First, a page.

Janis Norton was also a gardening novice in 2016, when her family moved to their home in Peoria, about 15 miles northwest of downtown Phoenix.
Drawing on lessons she learned at the Urban Farm, a Phoenix-based business that teaches home gardeners how to grow food in a dry climate, Ms. Norton turned her backyard “from bare-bones, dead-ground scratch” into a lush mix of garden and orchard. She’d be open to raising chickens as well, if not for the presence of predators like coyotes, roadrunners and rattlesnakes.
What appears wild is the result of careful planning. A mulberry tree provides shade for the dragon fruit growing around its trunk. The drip tape that waters apricot, plum and apple trees also irrigates Mexican primrose flowers and sweet potato vines below.
“These grapes are strategically placed to keep the afternoon sun off these young trees,” Ms. Norton said. “I take the leaves and give them to a lady four doors down. She uses them to make dolmas.”
Ms. Norton is an ardent member of the Phoenix area’s sprawling gardening community. She is now general manager of the Urban Farm, and owns a seed business with its founder, Greg Peterson. Sitting beneath wind chimes in her backyard, she looked forward to trading her fruits for a neighbor’s homegrown vegetables. “People who are growing food speak the same language,” she said, “no matter where they are politically.”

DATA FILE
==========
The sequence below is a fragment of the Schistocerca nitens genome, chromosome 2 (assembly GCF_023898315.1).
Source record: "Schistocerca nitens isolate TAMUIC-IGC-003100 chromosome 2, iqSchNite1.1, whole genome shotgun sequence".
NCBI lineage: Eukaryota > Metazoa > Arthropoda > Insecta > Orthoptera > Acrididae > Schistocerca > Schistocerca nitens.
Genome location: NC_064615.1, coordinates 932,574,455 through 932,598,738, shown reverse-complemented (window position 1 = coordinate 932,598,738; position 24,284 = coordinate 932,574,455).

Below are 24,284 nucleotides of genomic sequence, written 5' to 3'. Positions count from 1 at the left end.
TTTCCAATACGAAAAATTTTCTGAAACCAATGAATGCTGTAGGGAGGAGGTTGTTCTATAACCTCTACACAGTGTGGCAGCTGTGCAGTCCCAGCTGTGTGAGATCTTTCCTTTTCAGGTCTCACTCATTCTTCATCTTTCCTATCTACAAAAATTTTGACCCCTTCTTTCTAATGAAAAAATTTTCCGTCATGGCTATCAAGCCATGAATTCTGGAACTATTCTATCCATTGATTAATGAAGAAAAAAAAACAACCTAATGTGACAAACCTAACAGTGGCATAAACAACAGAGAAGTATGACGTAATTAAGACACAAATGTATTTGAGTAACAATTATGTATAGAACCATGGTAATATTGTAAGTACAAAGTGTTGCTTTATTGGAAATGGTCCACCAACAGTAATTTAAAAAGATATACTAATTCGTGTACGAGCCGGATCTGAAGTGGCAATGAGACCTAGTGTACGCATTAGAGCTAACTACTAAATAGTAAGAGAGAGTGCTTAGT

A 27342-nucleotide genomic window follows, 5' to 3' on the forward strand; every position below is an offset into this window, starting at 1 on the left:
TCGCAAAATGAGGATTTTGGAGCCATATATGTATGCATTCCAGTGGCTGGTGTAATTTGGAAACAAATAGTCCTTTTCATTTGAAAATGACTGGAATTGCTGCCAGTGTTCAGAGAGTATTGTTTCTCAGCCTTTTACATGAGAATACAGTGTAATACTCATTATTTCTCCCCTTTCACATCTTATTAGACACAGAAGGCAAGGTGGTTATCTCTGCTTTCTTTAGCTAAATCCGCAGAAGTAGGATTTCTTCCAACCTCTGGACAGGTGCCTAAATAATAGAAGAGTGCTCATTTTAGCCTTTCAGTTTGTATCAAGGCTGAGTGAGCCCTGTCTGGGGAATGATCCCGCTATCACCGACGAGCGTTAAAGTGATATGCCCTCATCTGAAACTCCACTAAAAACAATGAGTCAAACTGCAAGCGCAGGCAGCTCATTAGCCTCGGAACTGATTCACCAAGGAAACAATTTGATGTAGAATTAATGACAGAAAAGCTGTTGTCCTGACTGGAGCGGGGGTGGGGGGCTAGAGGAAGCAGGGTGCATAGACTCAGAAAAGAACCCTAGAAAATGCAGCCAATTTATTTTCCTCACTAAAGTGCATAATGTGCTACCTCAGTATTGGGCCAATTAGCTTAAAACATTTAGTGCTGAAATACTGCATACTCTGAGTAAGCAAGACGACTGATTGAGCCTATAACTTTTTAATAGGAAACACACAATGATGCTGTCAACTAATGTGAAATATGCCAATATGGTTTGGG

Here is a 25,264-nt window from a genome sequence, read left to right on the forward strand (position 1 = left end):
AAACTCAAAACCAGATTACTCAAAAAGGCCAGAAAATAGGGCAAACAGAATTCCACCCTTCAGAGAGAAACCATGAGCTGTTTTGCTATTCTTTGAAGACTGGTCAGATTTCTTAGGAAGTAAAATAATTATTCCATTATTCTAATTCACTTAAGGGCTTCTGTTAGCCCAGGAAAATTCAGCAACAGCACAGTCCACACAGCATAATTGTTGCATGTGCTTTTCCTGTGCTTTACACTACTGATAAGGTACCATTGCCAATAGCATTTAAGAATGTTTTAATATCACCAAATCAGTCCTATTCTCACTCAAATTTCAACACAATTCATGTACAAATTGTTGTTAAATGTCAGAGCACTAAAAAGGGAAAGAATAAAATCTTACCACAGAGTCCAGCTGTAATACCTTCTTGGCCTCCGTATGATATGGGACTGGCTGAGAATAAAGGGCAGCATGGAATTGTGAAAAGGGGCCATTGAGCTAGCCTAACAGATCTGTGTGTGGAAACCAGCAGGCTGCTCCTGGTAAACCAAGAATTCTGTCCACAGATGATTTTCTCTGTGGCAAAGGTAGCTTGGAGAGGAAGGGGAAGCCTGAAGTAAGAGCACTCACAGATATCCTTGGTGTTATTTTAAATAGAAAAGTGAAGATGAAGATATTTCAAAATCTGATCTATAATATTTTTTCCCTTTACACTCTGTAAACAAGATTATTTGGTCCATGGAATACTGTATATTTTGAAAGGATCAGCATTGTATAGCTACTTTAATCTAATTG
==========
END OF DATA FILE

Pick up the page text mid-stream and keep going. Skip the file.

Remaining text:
Feeding the Soil, Feeding People
A primary goal of gardeners like Ms. Norton is to naturally rejuvenate soil degraded by synthetic fertilizers and neglect. Zach Brooks started the Arizona Worm Farm to help.
Nearly halfway into a 10-year plan to establish a fully sustainable, off-the-grid farm, Mr. Brooks sees his project as proof of how quickly damaged land can be restored using natural methods. It includes gardens and a food forest, a dense collection of plants that support one another, comprising mostly fruits and vegetables. Together, they provide produce for a small farm store and meals for his 20 employees.
The composting keeps food waste from rotting in landfills, where it generates methane, a gas more environmentally damaging than carbon dioxide.